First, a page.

Celebrating the 100th anniversary of Benjamin Britten’s birth, Antonio Pappano led the Accademia Nazionale di Santa Cecilia Orchestra and Choir, together with first-class soloists, in an intense performance of the War Requiem. Pappano, musical director of this orchestra since 2005, has just recorded this monumental piece and demonstrated a good rapport with the orchestra and knowledge of the work’s every crease.

Antonio Pappano with the Orchestra dell’Accademia Nazionale di Santa Cecilia © Michael Größinger
Antonio Pappano with the Orchestra dell’Accademia Nazionale di Santa Cecilia
© Michael Größinger

The demanding score of Britten’s War Requiem includes a big orchestra, a small chamber orchestra, a large mixed choir, a boys’ choir and three vocal soloists: a soprano, a tenor and a baritone. It is made up of different levels: the latin text is sung by choir and soprano, and Wilfred Owen’s verses are assigned to tenor and baritone parts, accompanied by the chamber orchestra. The piece is not only a religious invocation, but a whole war scenario in which intimate reflection prevails. Pappano’s performance entirely valued these differences and interwoven levels that create a comprehensive overview of war.

The Accademia di Santa Cecilia Orchestra is a top-ranking Italian ensemble. Their performance was professional and accurate in every single detail. In the “Tuba mirum”, where the orchestra and the choir are at their fullest exertion, the brass above all stood out. In the Sanctus, the percussionists played remarkably. An outstanding performance also came from the Santa Cecilia Choir, thanks to chorus master Ciro Visco: it was always in tune, and able to render the subtle shades of the War Requiem from the very beginning. The initial pianissimo in the Requiem aeterna was skilfully modulated, sounding like a caress. And the Recordare was a sinister lullaby, as if dimly lit. The treble voices from the Salzburger Festspiele and Theater Kinderchor, were probably as good as the Santa Cecilia Choir, but unfortunately they were so far away that sometimes it was very difficult to hear what they sang. During the Offertorium the only words you could hear were “Jesu Christe”.

Ian Bostridge goes the extra mile. In addition to his powerful projection, he has perfect elocution, and was fluent in passages full of abbellimenti (embellishments). Bostridge was absolutely at ease on stage: not only is his voice a marvel, but the way he moved and acted and his facial expressions added meaning to the performance. In the solo tenor section of Libera me Bostridge seemed to be not only a tenor, but a Gregorian singer and Lieder singer all at once – his vocal timbre has a full palette of colours.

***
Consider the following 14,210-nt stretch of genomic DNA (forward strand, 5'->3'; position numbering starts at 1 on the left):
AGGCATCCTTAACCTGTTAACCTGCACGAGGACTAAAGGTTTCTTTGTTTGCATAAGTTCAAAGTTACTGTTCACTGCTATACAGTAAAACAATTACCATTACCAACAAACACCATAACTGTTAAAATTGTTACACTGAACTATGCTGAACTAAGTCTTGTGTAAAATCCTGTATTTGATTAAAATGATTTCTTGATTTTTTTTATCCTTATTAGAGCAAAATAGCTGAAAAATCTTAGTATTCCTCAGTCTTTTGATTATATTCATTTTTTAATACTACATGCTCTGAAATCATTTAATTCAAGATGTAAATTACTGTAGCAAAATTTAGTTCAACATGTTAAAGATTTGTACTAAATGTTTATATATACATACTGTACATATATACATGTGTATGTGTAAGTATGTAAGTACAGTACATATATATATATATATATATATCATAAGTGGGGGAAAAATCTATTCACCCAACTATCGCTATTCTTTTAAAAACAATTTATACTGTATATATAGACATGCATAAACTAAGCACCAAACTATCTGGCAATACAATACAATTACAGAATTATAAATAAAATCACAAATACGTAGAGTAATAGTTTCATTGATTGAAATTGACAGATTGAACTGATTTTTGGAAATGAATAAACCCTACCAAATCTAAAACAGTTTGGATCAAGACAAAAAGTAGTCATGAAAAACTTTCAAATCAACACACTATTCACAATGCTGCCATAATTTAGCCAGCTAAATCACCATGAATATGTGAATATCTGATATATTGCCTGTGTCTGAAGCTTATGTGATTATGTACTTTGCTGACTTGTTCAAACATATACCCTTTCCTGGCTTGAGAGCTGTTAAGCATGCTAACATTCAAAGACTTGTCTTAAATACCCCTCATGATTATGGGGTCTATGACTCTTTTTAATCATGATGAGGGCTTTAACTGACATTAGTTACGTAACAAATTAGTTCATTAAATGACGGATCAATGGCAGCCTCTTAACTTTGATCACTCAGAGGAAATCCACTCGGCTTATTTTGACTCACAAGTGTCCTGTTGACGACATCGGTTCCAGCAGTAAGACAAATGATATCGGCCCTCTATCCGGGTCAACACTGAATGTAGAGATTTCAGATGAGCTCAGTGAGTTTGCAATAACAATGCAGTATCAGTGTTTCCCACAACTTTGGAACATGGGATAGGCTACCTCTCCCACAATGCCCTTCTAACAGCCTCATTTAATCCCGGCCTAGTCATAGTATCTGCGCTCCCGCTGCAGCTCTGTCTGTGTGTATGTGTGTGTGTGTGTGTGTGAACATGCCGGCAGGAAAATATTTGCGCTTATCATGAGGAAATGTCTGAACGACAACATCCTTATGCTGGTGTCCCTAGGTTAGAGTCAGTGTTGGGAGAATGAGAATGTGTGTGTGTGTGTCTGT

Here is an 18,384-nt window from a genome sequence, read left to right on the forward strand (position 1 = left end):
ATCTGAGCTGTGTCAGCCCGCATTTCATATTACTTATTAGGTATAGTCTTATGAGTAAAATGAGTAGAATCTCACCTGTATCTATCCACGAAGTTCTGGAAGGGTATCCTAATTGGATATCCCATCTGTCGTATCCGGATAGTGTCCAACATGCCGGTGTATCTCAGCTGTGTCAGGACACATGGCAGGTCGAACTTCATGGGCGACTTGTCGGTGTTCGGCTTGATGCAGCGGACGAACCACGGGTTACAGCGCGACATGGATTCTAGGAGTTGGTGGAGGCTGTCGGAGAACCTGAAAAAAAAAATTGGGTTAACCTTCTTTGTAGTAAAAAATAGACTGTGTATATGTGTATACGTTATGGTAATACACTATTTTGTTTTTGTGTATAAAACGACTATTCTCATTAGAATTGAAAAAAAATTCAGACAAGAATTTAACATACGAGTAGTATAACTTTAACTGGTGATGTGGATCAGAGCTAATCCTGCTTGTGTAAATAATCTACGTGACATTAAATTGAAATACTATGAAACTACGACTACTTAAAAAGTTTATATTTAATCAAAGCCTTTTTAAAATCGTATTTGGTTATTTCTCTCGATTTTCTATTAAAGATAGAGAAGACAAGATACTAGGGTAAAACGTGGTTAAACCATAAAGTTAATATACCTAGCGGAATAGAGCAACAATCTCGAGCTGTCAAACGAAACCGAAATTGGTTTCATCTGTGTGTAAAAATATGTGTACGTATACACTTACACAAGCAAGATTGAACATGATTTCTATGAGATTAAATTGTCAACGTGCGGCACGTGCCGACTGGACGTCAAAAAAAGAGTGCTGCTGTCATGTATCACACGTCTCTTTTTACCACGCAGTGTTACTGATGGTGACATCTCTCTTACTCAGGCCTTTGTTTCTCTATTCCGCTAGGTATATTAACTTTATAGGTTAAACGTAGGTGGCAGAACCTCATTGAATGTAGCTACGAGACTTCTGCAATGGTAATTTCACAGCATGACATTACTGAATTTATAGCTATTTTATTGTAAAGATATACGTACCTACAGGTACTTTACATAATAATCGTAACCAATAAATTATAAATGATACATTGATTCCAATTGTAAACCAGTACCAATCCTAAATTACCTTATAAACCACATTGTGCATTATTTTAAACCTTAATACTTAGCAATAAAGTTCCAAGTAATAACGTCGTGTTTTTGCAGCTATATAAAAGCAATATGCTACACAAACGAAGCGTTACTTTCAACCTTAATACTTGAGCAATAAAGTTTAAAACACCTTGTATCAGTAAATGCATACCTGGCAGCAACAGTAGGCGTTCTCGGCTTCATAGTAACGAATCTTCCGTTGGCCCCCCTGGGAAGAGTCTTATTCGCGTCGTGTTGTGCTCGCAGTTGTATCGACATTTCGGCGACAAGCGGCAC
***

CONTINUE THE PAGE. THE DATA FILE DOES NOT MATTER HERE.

Colourful, too, was Thomas Hampson’s voice, although his elocution compared to Bostridge was less clear or impressive. Hampson is a powerful baritone, but he sometimes went too far. In verses such as “Think how it wakes the seed” it seemed as though he didn’t simply highlight pivotal words, such as “think”, “star”, or “stir”, but nearly spat them out. However, the tenor and baritone duet in the Offertorium (recalling the story of Abram and Isaac) worked very well, sounding like a sincere plea of pity.

Anna Netrebko was dressed as a nymph, wearing a diamond diadem on her head. Apart from this puzzling costume, her voice filled the whole hall, but often she tended to sing too loudly. For example, in the Rex tremendae, she possibly overdid it slightly in order to stand out from the huge choir behind her, with the result that her elocution was occasionally confused. In the Lacrimosa I found her to be indulging in excess – she was acting almost too sensually. Much sweeter, however, was the Sanctus in which she sang with the choir.

Emotionally involving was the last part of Libera me, where the excellent chamber orchestra – especially the horn, the oboe, and clarinettist Alessandro Carbonare – distinguished themselves.